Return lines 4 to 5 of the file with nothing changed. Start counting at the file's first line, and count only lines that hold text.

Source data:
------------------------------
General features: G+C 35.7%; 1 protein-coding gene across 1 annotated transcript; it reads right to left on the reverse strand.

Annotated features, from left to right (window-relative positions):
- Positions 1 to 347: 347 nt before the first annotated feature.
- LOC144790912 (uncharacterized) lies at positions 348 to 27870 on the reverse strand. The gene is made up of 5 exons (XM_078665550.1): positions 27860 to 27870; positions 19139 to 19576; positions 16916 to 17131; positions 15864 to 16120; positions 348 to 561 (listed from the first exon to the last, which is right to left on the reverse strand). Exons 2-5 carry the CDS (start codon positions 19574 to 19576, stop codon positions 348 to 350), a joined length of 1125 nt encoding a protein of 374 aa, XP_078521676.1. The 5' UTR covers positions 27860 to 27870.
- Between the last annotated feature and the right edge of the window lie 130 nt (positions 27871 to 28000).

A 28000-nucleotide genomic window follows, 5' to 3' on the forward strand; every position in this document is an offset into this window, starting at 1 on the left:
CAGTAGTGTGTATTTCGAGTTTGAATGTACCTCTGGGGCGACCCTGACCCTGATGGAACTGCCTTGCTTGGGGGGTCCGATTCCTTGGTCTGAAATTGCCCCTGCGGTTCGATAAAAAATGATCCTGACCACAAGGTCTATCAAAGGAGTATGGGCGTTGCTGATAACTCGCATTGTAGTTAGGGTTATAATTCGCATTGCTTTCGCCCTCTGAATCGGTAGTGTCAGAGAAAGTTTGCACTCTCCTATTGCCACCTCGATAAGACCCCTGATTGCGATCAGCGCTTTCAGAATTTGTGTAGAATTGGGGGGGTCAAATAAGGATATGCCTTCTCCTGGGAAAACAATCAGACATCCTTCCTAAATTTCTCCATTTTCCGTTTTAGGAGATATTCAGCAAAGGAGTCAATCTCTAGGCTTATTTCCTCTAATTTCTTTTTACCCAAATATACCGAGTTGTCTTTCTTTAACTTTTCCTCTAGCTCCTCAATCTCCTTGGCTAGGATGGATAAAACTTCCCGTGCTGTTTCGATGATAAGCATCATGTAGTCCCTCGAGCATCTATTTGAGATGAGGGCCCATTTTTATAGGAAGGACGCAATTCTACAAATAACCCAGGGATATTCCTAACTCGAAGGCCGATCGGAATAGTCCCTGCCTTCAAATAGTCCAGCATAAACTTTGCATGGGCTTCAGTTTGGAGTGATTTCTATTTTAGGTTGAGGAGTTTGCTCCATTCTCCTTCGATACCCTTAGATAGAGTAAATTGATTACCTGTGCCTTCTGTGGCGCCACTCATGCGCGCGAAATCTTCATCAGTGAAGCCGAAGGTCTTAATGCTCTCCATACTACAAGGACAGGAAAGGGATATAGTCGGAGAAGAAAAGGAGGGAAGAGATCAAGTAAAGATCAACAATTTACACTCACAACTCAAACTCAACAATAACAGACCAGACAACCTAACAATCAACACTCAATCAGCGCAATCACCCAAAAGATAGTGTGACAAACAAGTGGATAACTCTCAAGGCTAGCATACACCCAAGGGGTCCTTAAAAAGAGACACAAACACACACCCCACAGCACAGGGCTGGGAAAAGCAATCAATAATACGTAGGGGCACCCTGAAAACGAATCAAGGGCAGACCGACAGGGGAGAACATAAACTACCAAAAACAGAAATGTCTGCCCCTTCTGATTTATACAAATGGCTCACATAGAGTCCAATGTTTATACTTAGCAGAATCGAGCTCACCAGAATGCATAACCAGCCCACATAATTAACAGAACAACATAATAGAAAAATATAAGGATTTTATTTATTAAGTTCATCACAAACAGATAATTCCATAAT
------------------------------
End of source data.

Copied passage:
- LOC144790912 (uncharacterized) lies at positions 348 to 27870 on the reverse strand. The gene is made up of 5 exons (XM_078665550.1): positions 27860 to 27870; positions 19139 to 19576; positions 16916 to 17131; positions 15864 to 16120; positions 348 to 561 (listed from the first exon to the last, which is right to left on the reverse strand). Exons 2-5 carry the CDS (start codon positions 19574 to 19576, stop codon positions 348 to 350), a joined length of 1125 nt encoding a protein of 374 aa, XP_078521676.1. The 5' UTR covers positions 27860 to 27870.
- Between the last annotated feature and the right edge of the window lie 130 nt (positions 27871 to 28000).